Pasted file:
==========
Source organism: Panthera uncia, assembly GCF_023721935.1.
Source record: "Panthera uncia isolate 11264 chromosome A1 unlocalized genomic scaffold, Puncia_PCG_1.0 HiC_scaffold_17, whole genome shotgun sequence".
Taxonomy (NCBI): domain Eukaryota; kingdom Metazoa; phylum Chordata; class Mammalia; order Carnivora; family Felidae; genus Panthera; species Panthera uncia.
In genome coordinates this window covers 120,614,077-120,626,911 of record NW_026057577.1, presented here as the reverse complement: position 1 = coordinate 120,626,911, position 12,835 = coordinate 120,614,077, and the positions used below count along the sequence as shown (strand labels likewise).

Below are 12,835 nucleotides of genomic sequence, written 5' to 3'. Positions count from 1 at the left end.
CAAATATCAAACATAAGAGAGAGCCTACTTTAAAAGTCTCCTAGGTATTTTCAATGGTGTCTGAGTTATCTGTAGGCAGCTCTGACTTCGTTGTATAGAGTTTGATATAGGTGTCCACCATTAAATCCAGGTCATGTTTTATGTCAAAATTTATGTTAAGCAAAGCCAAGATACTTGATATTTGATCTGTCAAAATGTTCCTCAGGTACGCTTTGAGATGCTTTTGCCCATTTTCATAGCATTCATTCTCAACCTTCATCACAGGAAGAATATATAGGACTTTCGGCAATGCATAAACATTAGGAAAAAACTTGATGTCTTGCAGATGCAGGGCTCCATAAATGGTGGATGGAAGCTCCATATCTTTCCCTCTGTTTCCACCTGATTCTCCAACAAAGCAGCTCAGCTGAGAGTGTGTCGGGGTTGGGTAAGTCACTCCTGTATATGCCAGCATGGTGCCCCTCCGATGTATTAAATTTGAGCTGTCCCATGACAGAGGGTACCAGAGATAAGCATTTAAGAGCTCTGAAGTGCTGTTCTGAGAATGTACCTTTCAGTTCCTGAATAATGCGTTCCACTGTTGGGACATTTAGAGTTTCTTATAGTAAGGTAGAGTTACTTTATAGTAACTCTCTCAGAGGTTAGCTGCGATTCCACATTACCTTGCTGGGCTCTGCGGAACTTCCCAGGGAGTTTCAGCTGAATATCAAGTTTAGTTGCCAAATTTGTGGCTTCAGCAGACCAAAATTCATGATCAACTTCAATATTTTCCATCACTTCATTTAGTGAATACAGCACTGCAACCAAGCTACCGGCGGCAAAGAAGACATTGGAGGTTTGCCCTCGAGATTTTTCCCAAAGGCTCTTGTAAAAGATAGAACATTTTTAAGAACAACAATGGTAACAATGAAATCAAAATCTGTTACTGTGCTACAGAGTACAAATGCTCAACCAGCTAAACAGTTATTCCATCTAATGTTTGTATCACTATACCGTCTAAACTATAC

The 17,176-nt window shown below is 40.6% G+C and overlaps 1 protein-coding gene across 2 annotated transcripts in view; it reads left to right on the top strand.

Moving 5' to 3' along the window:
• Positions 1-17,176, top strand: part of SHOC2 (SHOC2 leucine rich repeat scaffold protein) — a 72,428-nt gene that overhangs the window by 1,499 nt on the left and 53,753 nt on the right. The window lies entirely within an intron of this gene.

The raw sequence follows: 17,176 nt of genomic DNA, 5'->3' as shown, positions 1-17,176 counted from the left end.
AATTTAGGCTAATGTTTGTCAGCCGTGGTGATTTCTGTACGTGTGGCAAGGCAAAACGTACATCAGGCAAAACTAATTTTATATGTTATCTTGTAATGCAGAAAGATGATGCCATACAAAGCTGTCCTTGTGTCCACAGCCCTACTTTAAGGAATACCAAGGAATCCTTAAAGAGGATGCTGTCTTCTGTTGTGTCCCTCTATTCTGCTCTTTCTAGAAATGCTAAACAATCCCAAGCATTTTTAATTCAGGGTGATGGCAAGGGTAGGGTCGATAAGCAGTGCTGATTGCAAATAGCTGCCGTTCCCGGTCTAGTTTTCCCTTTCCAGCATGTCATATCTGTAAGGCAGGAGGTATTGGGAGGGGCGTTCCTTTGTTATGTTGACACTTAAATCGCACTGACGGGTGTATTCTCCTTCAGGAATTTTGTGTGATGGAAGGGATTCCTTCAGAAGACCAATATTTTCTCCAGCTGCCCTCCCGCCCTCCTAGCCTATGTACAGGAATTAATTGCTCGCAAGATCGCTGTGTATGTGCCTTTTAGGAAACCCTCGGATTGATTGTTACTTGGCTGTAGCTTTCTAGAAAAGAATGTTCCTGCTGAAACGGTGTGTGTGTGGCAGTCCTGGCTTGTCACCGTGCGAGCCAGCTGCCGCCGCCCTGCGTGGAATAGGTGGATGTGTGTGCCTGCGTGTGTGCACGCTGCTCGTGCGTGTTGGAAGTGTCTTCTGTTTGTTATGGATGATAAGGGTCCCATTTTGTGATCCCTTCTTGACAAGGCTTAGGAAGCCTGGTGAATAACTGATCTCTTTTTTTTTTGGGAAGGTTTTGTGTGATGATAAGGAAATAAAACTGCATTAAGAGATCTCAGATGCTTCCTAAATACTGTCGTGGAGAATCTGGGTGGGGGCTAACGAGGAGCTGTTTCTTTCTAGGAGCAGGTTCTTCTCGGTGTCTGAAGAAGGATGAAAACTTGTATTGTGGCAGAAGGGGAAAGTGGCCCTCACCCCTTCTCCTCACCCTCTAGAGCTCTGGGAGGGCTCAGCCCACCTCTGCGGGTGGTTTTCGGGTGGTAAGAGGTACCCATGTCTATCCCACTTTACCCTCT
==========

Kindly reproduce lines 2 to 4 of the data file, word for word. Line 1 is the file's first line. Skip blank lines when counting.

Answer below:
Source record: "Panthera uncia isolate 11264 chromosome A1 unlocalized genomic scaffold, Puncia_PCG_1.0 HiC_scaffold_17, whole genome shotgun sequence".
Taxonomy (NCBI): domain Eukaryota; kingdom Metazoa; phylum Chordata; class Mammalia; order Carnivora; family Felidae; genus Panthera; species Panthera uncia.
In genome coordinates this window covers 120,614,077-120,626,911 of record NW_026057577.1, presented here as the reverse complement: position 1 = coordinate 120,626,911, position 12,835 = coordinate 120,614,077, and the positions used below count along the sequence as shown (strand labels likewise).